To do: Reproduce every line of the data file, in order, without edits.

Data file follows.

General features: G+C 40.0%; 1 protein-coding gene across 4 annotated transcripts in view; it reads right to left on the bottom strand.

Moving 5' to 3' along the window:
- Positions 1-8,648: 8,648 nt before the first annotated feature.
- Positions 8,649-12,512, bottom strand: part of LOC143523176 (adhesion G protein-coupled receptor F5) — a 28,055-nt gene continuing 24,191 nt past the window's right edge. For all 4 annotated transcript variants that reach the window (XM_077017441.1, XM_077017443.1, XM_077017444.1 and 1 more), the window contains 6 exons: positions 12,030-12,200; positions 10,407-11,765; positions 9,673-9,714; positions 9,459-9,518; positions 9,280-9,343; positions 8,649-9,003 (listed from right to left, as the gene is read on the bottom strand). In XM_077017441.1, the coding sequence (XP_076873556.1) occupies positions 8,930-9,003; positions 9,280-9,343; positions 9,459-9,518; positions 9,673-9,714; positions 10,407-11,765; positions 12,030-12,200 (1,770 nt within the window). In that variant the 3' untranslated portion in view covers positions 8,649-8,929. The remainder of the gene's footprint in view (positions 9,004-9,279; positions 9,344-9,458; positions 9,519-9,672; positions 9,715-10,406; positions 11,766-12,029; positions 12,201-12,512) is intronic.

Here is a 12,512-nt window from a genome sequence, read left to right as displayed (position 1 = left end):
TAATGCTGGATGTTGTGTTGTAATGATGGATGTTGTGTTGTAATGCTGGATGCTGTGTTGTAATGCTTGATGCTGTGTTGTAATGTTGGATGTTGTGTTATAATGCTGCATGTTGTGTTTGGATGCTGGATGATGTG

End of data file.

General features: G+C 40.0%; 1 protein-coding gene across 4 annotated transcripts in view; it reads right to left on the bottom strand.

Moving 5' to 3' along the window:
- Positions 1-8,648: 8,648 nt before the first annotated feature.
- Positions 8,649-12,512, bottom strand: part of LOC143523176 (adhesion G protein-coupled receptor F5) — a 28,055-nt gene continuing 24,191 nt past the window's right edge. For all 4 annotated transcript variants that reach the window (XM_077017441.1, XM_077017443.1, XM_077017444.1 and 1 more), the window contains 6 exons: positions 12,030-12,200; positions 10,407-11,765; positions 9,673-9,714; positions 9,459-9,518; positions 9,280-9,343; positions 8,649-9,003 (listed from right to left, as the gene is read on the bottom strand). In XM_077017441.1, the coding sequence (XP_076873556.1) occupies positions 8,930-9,003; positions 9,280-9,343; positions 9,459-9,518; positions 9,673-9,714; positions 10,407-11,765; positions 12,030-12,200 (1,770 nt within the window). In that variant the 3' untranslated portion in view covers positions 8,649-8,929. The remainder of the gene's footprint in view (positions 9,004-9,279; positions 9,344-9,458; positions 9,519-9,672; positions 9,715-10,406; positions 11,766-12,029; positions 12,201-12,512) is intronic.

Here is a 12,512-nt window from a genome sequence, read left to right as displayed (position 1 = left end):
TAATGCTGGATGTTGTGTTGTAATGATGGATGTTGTGTTGTAATGCTGGATGCTGTGTTGTAATGCTTGATGCTGTGTTGTAATGTTGGATGTTGTGTTATAATGCTGCATGTTGTGTTTGGATGCTGGATGATGTG